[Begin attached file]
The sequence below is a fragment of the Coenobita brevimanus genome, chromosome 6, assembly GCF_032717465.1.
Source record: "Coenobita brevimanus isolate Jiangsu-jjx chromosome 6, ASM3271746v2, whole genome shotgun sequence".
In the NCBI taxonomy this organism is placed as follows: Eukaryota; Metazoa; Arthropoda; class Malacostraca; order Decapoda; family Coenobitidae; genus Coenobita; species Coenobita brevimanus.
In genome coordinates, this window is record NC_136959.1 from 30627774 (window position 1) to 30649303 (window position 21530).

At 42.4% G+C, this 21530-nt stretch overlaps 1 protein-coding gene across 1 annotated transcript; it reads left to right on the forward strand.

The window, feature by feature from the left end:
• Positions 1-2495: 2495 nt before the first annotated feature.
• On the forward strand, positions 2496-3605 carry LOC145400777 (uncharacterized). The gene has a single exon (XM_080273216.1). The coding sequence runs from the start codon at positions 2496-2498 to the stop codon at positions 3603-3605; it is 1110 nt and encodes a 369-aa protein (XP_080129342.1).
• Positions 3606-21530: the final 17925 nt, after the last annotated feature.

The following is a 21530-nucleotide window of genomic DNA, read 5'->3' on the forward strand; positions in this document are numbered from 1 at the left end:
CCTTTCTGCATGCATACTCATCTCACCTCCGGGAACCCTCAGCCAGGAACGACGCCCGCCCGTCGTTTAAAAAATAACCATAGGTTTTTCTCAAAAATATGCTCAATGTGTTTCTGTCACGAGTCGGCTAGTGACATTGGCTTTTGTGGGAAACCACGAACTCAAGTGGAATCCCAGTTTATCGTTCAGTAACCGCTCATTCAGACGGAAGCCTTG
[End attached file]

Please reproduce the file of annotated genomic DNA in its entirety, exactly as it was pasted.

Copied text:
The sequence below is a fragment of the Coenobita brevimanus genome, chromosome 6, assembly GCF_032717465.1.
Source record: "Coenobita brevimanus isolate Jiangsu-jjx chromosome 6, ASM3271746v2, whole genome shotgun sequence".
In the NCBI taxonomy this organism is placed as follows: Eukaryota; Metazoa; Arthropoda; class Malacostraca; order Decapoda; family Coenobitidae; genus Coenobita; species Coenobita brevimanus.
In genome coordinates, this window is record NC_136959.1 from 30627774 (window position 1) to 30649303 (window position 21530).

At 42.4% G+C, this 21530-nt stretch overlaps 1 protein-coding gene across 1 annotated transcript; it reads left to right on the forward strand.

The window, feature by feature from the left end:
• Positions 1-2495: 2495 nt before the first annotated feature.
• On the forward strand, positions 2496-3605 carry LOC145400777 (uncharacterized). The gene has a single exon (XM_080273216.1). The coding sequence runs from the start codon at positions 2496-2498 to the stop codon at positions 3603-3605; it is 1110 nt and encodes a 369-aa protein (XP_080129342.1).
• Positions 3606-21530: the final 17925 nt, after the last annotated feature.

The following is a 21530-nucleotide window of genomic DNA, read 5'->3' on the forward strand; positions in this document are numbered from 1 at the left end:
CCTTTCTGCATGCATACTCATCTCACCTCCGGGAACCCTCAGCCAGGAACGACGCCCGCCCGTCGTTTAAAAAATAACCATAGGTTTTTCTCAAAAATATGCTCAATGTGTTTCTGTCACGAGTCGGCTAGTGACATTGGCTTTTGTGGGAAACCACGAACTCAAGTGGAATCCCAGTTTATCGTTCAGTAACCGCTCATTCAGACGGAAGCCTTG